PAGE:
In a move to help educate users, the Centre Region Council of Governments started the Share the Path Centre Region program, kicking off with a public awareness event Thursday at Sunset Park.
Inspired by a concerned Ferguson Township resident, the program seeks to “provide users of our shared-use paths information about path rules and laws in Pennsylvania.”
“Share the Path program is an awareness campaign to improve the safe use of our expanding bikeway system for all users,” Ferguson Township Manager Mark Kunkle said.
The program was conceived in November 2012, said Centre Regional Planning Agency transportation planner Trish Meeks, when Jack Williams, of Harvest Ridge Drive, wrote a letter to the Ferguson Township Board of Supervisors detailing his concerns of shared-use path dangers.
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“It is of great concern that most of the cyclers on the paths do not follow the Pennsylvania requirement of warning walkers of their approach,” Williams wrote.
“It’s important to realize that one letter can equate to a program,” Meeks said. “A concerned citizen identified an issue on the shared-use paths, he went to the township supervisors and they took action.”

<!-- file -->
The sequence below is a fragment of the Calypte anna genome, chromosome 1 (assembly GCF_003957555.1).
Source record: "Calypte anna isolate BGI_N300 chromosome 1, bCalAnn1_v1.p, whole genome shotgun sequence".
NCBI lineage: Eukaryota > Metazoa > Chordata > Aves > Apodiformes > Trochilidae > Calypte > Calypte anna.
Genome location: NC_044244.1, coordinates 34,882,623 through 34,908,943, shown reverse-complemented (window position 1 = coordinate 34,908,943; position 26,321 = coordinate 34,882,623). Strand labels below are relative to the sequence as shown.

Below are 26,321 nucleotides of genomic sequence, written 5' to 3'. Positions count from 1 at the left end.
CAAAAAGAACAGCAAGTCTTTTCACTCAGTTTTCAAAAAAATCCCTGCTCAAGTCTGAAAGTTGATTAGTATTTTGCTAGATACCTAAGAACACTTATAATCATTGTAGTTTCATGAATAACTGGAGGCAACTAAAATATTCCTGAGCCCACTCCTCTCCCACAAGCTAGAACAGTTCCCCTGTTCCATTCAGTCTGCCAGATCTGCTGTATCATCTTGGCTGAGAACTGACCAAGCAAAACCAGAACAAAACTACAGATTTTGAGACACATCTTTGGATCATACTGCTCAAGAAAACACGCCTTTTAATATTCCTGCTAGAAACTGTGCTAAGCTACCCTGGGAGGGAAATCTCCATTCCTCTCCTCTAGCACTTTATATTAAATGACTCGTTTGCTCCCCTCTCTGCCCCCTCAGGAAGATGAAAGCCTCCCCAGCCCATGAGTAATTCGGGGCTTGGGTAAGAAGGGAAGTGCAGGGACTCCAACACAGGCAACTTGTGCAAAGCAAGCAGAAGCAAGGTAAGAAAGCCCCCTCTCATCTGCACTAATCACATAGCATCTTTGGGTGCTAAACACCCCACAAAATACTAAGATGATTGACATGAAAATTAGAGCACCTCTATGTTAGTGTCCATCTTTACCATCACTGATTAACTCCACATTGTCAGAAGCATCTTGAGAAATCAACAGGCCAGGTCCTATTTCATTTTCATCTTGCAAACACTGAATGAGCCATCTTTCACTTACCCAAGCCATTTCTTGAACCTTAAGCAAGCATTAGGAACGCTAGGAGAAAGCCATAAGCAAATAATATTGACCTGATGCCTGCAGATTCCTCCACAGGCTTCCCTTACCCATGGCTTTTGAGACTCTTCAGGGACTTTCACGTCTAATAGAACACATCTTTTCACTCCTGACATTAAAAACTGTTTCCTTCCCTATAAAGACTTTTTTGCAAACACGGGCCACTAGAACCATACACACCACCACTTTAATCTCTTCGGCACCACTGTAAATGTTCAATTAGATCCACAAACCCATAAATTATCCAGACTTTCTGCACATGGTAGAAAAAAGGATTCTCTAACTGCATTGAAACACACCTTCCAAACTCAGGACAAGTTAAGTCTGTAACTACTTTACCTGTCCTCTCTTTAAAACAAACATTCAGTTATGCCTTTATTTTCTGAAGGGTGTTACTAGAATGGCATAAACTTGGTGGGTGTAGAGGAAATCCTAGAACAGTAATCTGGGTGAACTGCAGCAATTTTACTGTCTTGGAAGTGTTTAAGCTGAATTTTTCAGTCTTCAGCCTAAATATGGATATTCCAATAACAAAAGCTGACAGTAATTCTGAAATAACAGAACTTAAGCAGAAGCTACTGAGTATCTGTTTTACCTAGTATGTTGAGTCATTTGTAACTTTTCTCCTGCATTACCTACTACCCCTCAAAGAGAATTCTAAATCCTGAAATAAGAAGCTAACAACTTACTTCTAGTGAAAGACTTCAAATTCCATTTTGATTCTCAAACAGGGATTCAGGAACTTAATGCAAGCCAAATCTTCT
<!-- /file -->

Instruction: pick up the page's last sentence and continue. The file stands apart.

What resulted was the placement of 46 signs around the Centre Region’s shared paths, encouraging all users to be respectful of those using the path. The signs also remind cyclists of some of the rules of bicycling, such as wearing a helmet if they are under the age of 12, using lights when dark and issuing audible warnings when passing.
The Share the Path aim is to make everyone aware that there are multiple uses for paths, said COG Transportation and Land Use Committee member Steve Miller.
“The focus comes from the fact that when you have multiple speeds, the best to control the conflict is the one moving the fastest,” he said. “That’s usually cyclists.”
He said everyone using the paths is “responsible for their own safety and the safety of the other users.”
Installation of the signs started about a month and a half ago, Meeks said. The signs include a QR code in one corner, taking users to a page describing the program as well as the paths of the Centre Region.
“So if someone comes along and clicks on the QR code, they’ll get a lot more information than what’s already on the sign,” she said.
Contributions from all Centre Region municipalities funded the signs, she said.
“As a community,” Kunkle said, “let’s all be a little more aware of how we can contribute to the safe use of the bikeways while enjoying them to the fullest.”